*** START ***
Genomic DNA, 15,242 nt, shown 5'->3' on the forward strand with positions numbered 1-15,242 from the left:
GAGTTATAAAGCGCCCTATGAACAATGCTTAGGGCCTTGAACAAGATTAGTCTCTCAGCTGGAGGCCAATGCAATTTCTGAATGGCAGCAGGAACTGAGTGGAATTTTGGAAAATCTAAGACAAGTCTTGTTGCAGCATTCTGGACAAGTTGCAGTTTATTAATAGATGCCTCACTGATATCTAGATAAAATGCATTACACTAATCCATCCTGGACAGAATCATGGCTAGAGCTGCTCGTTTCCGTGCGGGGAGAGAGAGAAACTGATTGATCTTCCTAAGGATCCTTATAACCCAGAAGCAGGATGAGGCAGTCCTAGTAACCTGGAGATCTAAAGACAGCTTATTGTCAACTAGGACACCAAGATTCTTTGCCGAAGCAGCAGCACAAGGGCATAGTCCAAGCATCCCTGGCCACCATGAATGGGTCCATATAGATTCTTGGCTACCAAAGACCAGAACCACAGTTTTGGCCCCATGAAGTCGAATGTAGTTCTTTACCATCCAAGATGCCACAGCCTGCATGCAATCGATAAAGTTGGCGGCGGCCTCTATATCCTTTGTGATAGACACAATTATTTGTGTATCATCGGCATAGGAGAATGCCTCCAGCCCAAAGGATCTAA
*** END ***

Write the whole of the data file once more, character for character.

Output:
Genomic DNA, 15,242 nt, shown 5'->3' on the forward strand with positions numbered 1-15,242 from the left:
GAGTTATAAAGCGCCCTATGAACAATGCTTAGGGCCTTGAACAAGATTAGTCTCTCAGCTGGAGGCCAATGCAATTTCTGAATGGCAGCAGGAACTGAGTGGAATTTTGGAAAATCTAAGACAAGTCTTGTTGCAGCATTCTGGACAAGTTGCAGTTTATTAATAGATGCCTCACTGATATCTAGATAAAATGCATTACACTAATCCATCCTGGACAGAATCATGGCTAGAGCTGCTCGTTTCCGTGCGGGGAGAGAGAGAAACTGATTGATCTTCCTAAGGATCCTTATAACCCAGAAGCAGGATGAGGCAGTCCTAGTAACCTGGAGATCTAAAGACAGCTTATTGTCAACTAGGACACCAAGATTCTTTGCCGAAGCAGCAGCACAAGGGCATAGTCCAAGCATCCCTGGCCACCATGAATGGGTCCATATAGATTCTTGGCTACCAAAGACCAGAACCACAGTTTTGGCCCCATGAAGTCGAATGTAGTTCTTTACCATCCAAGATGCCACAGCCTGCATGCAATCGATAAAGTTGGCGGCGGCCTCTATATCCTTTGTGATAGACACAATTATTTGTGTATCATCGGCATAGGAGAATGCCTCCAGCCCAAAGGATCTAA